Emhoff was joined at the meeting by domestic policy adviser Susan Rice and senior adviser to the president for public engagement Keisha Lance Bottoms, as well as special envoy to combat antisemitism Deborah Lipstadt. Leaders and experts from 13 different Jewish groups, including the Anti-Defamation League and Jewish on Campus, participated in the discussion.
In his opening remarks, Emhoff outlined his own personal story. He described everything from his family’s escape from persecution in Europe to him becoming the first Jew among the four White House principals — the president, vice president, and their respective spouses.
“On days like today, I think back to Ellis Island,” he said. “I think about my family members, and I think of the promise of America. That a young boy from Brooklyn — whose family fled persecution — could be sitting here today as the first second gentleman of the United States in the White House.”
Emhoff’s roundtable had already been in the works a few weeks ago as an avenue for the second gentleman to address the rise in antisemitic incidents across the country — but now it comes at a specifically poignant moment as rapper Ye, better known as Kanye West, has recently amplified antisemitic remarks, praising both Adolf Hitler and Nazism. The roundtable’s significance is also elevated by former President Donald Trump’s dinner with Ye and white nationalist Nick Fuentes at his Mar-a-Lago estate last month.
“There’s nothing more vicious than what we are seeing today out of the mouths of our leaders, of our public leaders, our celebrities, our elected leadership,” Rice said during the roundtable.
Participants said the second gentleman and other officials did not make any commitments. However, many of them told POLITICO they left the meeting feeling their stories about what they’ve experienced as Jews were heard.
“This moment felt so significant to have this affirm a relationship with Judaism, [Emhoff’s] own identity as a Jewish person so publicly, and acknowledging the role he plays in our country,” said Julia Jassey, CEO of the organization Jewish on Campus.
Several themes surfaced during the meeting, according to other attendees. One was the establishment of an antisemitism task force, such as the one being called for by a bipartisan group of 125 lawmakers.
Sheila Katz, the CEO of the National Council of Jewish Women, said she spoke up about wanting the administration to call out antisemitism more consistently “and not only doing it when it’s something about a celebrity.”
Former Rep. Ted Deutch (D-Fla.), now the CEO of the American Jewish Committee, told POLITICO he stressed the need for a national action plan and appointing a domestic point person who could help implement that plan across multiple government agencies — including those in Department of Justice, the FBI, the Department of Homeland Security and the Education Department.
After the conclusion of the roundtable, Bottoms told MSNBC that the administration gained feedback on the ways the White House can assist in “eliminating this hate.” She said the discussion “was at times very emotional” as leaders described the antisemitism they’ve experienced and how they’ve had to mobilize in their own communities.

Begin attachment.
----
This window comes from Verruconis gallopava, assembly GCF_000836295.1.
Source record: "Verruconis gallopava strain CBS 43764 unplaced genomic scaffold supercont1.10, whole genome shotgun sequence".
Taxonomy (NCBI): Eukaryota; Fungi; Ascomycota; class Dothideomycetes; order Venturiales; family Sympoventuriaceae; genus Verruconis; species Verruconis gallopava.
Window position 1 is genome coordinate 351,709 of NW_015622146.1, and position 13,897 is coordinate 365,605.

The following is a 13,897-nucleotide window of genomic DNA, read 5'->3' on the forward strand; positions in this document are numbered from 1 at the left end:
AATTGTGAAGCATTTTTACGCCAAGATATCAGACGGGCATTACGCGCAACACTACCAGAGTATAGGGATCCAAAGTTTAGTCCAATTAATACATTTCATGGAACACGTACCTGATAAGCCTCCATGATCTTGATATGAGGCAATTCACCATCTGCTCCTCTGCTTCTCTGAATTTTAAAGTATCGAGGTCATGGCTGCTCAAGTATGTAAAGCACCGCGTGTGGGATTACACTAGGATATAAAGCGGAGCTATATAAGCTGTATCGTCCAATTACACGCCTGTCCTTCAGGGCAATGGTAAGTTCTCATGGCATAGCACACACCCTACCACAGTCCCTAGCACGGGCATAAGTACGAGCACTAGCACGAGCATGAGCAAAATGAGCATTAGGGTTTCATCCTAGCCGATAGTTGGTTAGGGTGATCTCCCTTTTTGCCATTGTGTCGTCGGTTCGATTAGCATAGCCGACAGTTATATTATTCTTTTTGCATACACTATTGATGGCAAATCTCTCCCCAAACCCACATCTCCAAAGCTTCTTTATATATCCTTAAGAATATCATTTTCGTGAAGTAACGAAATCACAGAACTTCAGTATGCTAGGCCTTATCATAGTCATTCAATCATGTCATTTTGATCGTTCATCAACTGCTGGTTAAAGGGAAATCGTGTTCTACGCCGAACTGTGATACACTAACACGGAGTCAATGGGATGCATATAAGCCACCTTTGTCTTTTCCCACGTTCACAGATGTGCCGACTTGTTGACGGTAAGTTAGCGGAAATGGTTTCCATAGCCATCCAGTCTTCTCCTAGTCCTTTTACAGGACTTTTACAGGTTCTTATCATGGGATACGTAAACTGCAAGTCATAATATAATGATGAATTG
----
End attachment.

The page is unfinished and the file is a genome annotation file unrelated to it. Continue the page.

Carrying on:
“This is one of many steps. The second gentleman has been clear that he will not be silent on this issue of hate,” Bottoms said. “And the administration has been very clear this is of utmost importance. That’s the reason we gather today, and the conversation will continue.”
President Joe Biden did not make an appearance at the roundtable, though he has been vocal in condemning the recent rise in antisemitism, tweeting last week that “political leaders should be calling out and rejecting antisemitism wherever it hides.”
“Since day one of this administration, President Biden, my wife, Vice President Harris, have taken significant steps to investigate” violence in the country, Emhoff said on Wednesday. “For me today, this is not the end of the conversation; this is just the beginning of this conversation.”
Though Emhoff did not grow up particularly religious, he’s largely embraced his Jewish identity since he’s assumed the role of second gentleman — hosting a virtual Seder, lighting the menorah at a Jewish school in D.C. and attending Rosh Hashanah services this past September. More recently, he’s expressed an interest in finding ways to help combat antisemitism across the country amid what he’s called an “epidemic of hate.”
He said at the roundtable Wednesday that he’s “proud to be Jewish” and “will not remain silent” in speaking out about rampant antisemitism.
“It’s our identity. It’s my identity. And I’m in pain right now,” Emhoff said. “ Our community is in pain. It hurts me to see what we’re going through right now. … We cannot normalize this. We all have an obligation to condemn the violence.”
Lipstadt, the special envoy to combat antisemitism, said Wednesday that antisemitic beliefs “must be stopped by any means necessary,” and that for too long, people “failed to take antisemitism seriously,” but now it’s being taken seriously at the highest levels of government.
“This is a very real threat to Jews, and that alone would make it worth fighting with all our soul, with all our mind, but there are reasons to fight this violence beyond the danger it poses to the Jews. Antisemites don’t stop with hating Jews, their antisemitism is the tip of the iceberg of hate and prejudice,” Lipstadt said.